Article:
The reality of further education
When first starting out in college, the last thing you want to think about is “How much will I owe once I graduate?” That is a lot for incoming students to think about while trying to enjoy their newfound freedom. According to USA Today, “roughly 60 percent of undergraduates between ages 18 and 24 enrolled in a four-year bachelor’s degree program that have taken out student loans say they are responsible for covering more than half of the total cost of their education.”
Not only are loans overwhelming to comprehend at 18 but even harder to deal with at 24, especially when considering further education. Because of academic inflation, about 60 percent of jobs in the United States require a higher education compared to the “26 percent of the middle class [having] postsecondary education and training” according to cew.georgetown.edu. In order to pay for loans and continue an education post graduate students must continue to work.
However, even with a bachelor’s degree, that does not guarantee access to high paying jobs anymore, according to the Bureau of Labor Statistics, which recorded a 2017 report on about 16,000 workers with a bachelor’s degree working minimum wage compared to about 132,000 workers working below the minimum wage.
The numbers are not so different compared to the individuals with a bachelor’s degree and higher with about 19,000 workers working at minimum wage and 164,000 workers working below minimum wage.
Kayla Webley, education correspondent for the magazine Time, explained how “college graduates are the type of people society needs to do things like start a business, buy homes and cars, invent thing and make babies–and people burdened with debt are less likely to make those kinds of decisions.”
Leah Hansford, a recent college graduate of William Paterson stated her concerns with the postgraduate reality; in order to continue her education she must work but when working minimum wage on a bi-weekly income the reality can become soul crushing.
“Though I chose my education as an investment in myself, I’ve always wondered, ‘What if I stopped going to school to work and make more money? How much happier would I be?’ At only 23 years old, I’m juggling to understand the difference between the power of money and the value of education,” she said. “What is education with no money? What is money with no education?”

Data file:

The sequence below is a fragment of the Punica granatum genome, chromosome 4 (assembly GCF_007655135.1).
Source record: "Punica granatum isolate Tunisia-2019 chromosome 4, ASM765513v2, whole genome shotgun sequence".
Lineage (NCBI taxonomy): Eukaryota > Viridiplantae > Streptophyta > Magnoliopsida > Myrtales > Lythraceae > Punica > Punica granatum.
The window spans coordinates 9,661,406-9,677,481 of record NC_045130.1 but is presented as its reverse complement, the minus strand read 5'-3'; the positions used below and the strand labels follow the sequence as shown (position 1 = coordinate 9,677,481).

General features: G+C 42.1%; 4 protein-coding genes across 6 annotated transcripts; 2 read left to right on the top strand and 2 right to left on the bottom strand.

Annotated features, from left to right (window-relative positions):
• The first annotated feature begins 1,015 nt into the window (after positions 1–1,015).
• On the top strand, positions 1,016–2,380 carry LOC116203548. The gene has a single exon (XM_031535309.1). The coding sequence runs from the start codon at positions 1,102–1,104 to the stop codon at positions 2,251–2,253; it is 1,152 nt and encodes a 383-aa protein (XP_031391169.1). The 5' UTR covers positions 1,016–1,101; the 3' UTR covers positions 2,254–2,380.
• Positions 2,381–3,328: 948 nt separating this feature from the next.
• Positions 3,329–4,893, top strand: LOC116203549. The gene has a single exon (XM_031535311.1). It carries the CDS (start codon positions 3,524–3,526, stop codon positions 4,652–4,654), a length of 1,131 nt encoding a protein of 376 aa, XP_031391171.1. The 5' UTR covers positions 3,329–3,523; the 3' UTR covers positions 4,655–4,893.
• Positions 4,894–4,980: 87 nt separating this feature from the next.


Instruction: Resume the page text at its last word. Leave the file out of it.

On the other hand, further education is looked at as an investment in yourself; you get out of it as much as you put in to it.
Although this is biased because not everyone’s experience in education is the same, it does hold some truth. You are better off receiving your college degree than being left without one.
Despite the unpredictable odds of landing an entry level occupation, a degree can broaden your horizon by allowing yourself more options to choose from and a stronger likelihood of being paid more.
According to Time, 2017 had the highest paid college graduates ever seen. Time writes, “The average starting salary for a 2017 college grad is just a smidge under $50,000 ($49,785, to be exact)…that’s up 3% from last year.”
Graduating college is merely step one, it is the work and dedication needed to make the best of that degree that makes the results that much sweeter.
After thinking over if further education is worth the burden of student loans I finally realized there is no answer. Regardless, if your grind is working through school or leaving school behind to find your niche always put your all into it. The reality is that there are pros and cons to furthering your education. If financial gain is what you seek, then you can make money a million ways if you apply the same hard work you would with continuing your education. Whether you choose to further your education or not always be prepared to work smart and hard.
The weekly editorial expresses the majority opinion of The Rider News. This week’s editorial was written by the opinion editor, Qur’an Hansford.